|Chris Dangerfield: Sex Tourist|
|Published on Friday, 10 August 2012|
Chris Dangerfield is going places, in a couple of senses. He’s apparently a regular traveller to the Far East, for nefarious reasons that he’s happy to confess on stage, but he’s also very clearly en route to becoming a big comedy name. He’s got the goods: effortless presence, superb physicality, and a gleeful commitment to risk-taking – which all combine, along with some nice confessional writing, to produce a satisfyingly complex hour-long show.
Dangerfield stands out immediately because his subject matter is taboo and extreme, but there’s a lot more to it than that. Crucially, what makes him distinct from other debut comics at this year’s Edinburgh Fringe, who could also be described with a paragraph much like the one above, is the thought behind it all.
Taboo-busting alone isn’t that original. Especially not when it’s done in a sniggering schoolboy kind of way, not when it’s just for the sake of attention and not when it’s a tiresome rebellion against some strawman of political correctness. But none of these are Dangerfield’s shtick. He’s outrageous because he has something to say about the grotesque horrors that can result from the tireless pursuit of life’s pleasures. And, though he’s remorseful, this isn’t exactly a cautionary tale. With every shudder and wince that his show evokes, he’s actually imparting a fascinating glimpse into his seedy corner of the world.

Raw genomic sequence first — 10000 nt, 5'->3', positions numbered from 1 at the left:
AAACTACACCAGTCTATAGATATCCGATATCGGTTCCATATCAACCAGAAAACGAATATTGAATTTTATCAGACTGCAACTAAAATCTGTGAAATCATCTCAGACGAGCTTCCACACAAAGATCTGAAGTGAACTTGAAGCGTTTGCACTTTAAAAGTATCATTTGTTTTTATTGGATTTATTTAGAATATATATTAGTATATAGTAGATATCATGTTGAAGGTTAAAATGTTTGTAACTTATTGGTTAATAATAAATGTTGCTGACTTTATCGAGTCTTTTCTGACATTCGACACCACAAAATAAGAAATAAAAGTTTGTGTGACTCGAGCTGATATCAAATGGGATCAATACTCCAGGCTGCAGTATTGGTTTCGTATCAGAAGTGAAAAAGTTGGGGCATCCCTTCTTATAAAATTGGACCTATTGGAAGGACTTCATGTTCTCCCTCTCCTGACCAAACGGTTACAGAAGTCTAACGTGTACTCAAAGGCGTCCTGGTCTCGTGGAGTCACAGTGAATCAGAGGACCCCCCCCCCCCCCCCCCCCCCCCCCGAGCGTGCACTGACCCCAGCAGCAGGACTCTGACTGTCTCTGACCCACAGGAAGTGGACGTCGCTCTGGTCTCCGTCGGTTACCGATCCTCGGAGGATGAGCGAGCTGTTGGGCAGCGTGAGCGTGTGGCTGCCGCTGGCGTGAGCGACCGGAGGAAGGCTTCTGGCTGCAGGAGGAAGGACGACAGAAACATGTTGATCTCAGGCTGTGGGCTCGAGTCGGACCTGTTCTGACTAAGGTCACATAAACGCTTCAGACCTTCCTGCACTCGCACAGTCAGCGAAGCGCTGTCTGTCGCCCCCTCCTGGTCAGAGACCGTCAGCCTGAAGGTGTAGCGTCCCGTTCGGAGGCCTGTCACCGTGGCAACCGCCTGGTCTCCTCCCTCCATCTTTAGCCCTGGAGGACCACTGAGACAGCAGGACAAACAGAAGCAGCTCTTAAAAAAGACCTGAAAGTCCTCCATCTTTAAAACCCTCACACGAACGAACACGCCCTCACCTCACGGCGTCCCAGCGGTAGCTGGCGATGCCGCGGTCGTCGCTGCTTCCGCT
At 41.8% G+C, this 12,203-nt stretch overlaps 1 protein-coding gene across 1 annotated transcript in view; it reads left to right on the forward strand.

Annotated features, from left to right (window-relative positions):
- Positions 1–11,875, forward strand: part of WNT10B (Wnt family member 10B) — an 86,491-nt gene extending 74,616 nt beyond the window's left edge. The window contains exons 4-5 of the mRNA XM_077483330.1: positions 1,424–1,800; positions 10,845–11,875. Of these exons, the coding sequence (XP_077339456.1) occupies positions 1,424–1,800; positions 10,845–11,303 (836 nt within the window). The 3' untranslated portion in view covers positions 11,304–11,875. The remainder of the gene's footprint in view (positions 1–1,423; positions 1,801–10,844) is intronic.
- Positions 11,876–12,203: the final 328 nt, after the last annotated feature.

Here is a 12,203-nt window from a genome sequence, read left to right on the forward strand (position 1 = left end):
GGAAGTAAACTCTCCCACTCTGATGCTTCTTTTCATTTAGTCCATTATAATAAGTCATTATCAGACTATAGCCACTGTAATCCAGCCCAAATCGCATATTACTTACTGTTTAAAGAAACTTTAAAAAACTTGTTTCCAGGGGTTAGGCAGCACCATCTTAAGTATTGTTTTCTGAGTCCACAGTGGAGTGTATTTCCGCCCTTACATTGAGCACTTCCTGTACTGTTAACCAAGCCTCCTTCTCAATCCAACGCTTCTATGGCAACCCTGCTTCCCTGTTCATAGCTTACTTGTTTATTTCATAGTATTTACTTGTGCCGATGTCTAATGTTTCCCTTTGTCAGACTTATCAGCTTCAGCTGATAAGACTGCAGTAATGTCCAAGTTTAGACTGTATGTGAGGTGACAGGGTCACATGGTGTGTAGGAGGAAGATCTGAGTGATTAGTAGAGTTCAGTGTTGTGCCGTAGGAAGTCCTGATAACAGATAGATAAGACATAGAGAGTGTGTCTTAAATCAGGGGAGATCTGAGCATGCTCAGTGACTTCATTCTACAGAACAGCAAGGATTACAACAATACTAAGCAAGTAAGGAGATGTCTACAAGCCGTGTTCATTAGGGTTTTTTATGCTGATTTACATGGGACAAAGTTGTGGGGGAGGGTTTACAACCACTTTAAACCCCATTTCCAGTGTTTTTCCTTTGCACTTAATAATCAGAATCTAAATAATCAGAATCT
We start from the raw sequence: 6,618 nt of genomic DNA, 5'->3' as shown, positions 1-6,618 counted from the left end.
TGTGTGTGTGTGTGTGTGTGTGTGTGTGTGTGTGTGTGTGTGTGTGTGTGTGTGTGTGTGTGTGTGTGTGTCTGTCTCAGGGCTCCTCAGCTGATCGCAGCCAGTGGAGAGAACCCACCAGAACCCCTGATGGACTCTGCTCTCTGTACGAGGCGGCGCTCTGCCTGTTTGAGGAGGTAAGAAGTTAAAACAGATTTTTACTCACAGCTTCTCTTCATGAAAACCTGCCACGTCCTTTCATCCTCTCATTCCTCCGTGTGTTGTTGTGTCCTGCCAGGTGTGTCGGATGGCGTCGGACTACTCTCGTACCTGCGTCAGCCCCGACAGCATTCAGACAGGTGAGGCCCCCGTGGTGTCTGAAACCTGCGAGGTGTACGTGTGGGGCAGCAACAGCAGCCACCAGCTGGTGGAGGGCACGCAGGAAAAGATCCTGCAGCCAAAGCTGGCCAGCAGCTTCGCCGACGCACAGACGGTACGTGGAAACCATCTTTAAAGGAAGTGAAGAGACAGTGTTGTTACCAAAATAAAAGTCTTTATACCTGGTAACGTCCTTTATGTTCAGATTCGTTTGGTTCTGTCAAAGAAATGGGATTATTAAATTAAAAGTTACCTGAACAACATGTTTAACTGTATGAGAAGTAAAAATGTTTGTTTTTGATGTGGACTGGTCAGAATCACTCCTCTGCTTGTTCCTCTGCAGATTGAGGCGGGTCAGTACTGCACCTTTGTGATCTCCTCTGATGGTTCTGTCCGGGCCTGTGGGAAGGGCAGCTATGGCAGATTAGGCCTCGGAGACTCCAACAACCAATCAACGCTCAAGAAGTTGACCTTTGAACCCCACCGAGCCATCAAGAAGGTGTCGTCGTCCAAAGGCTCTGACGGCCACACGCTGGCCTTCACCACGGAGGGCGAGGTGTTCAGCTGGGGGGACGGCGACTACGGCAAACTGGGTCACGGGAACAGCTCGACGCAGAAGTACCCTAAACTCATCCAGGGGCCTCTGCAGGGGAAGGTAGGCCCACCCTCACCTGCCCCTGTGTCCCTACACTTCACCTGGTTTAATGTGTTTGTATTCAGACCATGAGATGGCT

A small wobble comes towards the end of the show. It’s hard to say, actually, how such a debauched hour could end and not be an anti climax, but the closing of Dangerfield’s tale of the ultimate Holiday from Hell is the only part of the show where his confidence fails. Disappointingly, his story simply judders to a halt at the end of an airport’s moving walkway. This melancholic trailing off is perhaps an experimental reach to far, and it feels as if an emotional beat is left hanging.
Nevertheless it’s a small blip in Dangerfield’s all-conquering clash of ego and touching vulnerability. It’s great to see how much he’s stretched himself for the show (literally, if one of his set pieces is to be believed). With material now to match his moustache-twirling charisma, he’s got something truly original to say, and a distinct panache in the way he says it.
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These are archived reviews of shows from Edinburgh 2012. We keep our archives online as a courtesy to performers, and for readers who'd like to research previous years' reviews.